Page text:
One of China's well known artists, Ai Weiwei, says he has been under house arrest at his home in Beijing.
Chinese avant—garde artist Ai Weiwei said on Saturday that he has been placed under house arrest to prevent him from attending a party commemorating the forced demolition of his newly built studio in Shanghai.
Mr. Ai, who has become known as much for his social activism as his art in recent years, was planning to fly to the Chinese financial hub for Sunday’s celebration, but people he suspects were police told him on Friday that he would not be permitted to leave his Beijing home.
Speaking by telephone, Mr. Ai said the men refused to identify themselves and it wasn’t clear who gave the order to detain him.
On Sunday afternoon, three men in plainclothes were ensconced in a minivan with no licence plates that was blocking the entrance to Mr. Ai’s home in an artists colony on the eastern edge of the city.
“Ai was courted by the communist government as a cultural ambassador before his advocacy on behalf of social activists apparently made him a target of internal security.
He was a consultant for the futuristic Bird’s Nest stadium at the Beijing Olympics before souring on the event. He was later beaten and detained while attempting to attend the trial of an advocate for victims of the devastating 2008 earthquake in the southwestern city of Chengdu.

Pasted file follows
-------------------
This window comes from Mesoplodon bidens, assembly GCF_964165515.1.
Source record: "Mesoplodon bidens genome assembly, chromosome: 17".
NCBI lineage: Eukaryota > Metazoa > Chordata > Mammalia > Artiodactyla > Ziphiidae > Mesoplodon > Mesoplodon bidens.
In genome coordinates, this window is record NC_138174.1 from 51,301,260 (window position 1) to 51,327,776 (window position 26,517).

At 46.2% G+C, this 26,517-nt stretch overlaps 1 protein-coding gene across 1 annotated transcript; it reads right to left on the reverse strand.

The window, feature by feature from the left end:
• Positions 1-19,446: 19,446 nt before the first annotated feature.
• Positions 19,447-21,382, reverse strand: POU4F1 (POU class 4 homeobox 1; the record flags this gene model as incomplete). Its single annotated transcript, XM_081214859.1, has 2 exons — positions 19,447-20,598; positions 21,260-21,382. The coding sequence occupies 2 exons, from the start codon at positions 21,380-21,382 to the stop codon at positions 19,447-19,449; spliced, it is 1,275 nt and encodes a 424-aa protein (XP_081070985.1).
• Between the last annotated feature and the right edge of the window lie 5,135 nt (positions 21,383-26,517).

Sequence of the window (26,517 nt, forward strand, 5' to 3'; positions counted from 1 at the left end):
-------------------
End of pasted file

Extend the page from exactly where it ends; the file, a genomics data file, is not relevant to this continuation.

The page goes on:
Mr. Ai has exhibited and contributed to projects throughout Europe and the United States, and an installation of his involving 100 million porcelain sunflower seeds is currently on display at the Tate Modern gallery’s famed Turbine Hall in London.
His studio had hardly been finished when Mr. Ai said he was served with a notice telling him to have it knocked down.
He had planned to commemorate the event with a party at the studio on Sunday catered with river crabs, a Chinese homonym for the government’s catch phrase of “harmonious.” The gathering has been cancelled, although Mr. Ai said many would—be attendees still planned to visit the space on Sunday.
Mr. Ai’s detention comes amid a crackdown on China’s small dissident community prompted by the awarding last month of the Nobel Peace Prize to imprisoned Chinese dissident writer Liu Xiaobo.
Mr. Liu’s wife and a number of friends and colleagues have been held at police stations or placed under detention in their homes to prevent them from expressing their support. Beijing was enraged by the awarding of the prize to Mr. Liu, and has responded by issuing a hail of diatribes denigrating Mr. Liu, the Nobel Peace Prize committee, and the West in general and pressuring foreign countries not to send representatives to attend the award ceremony.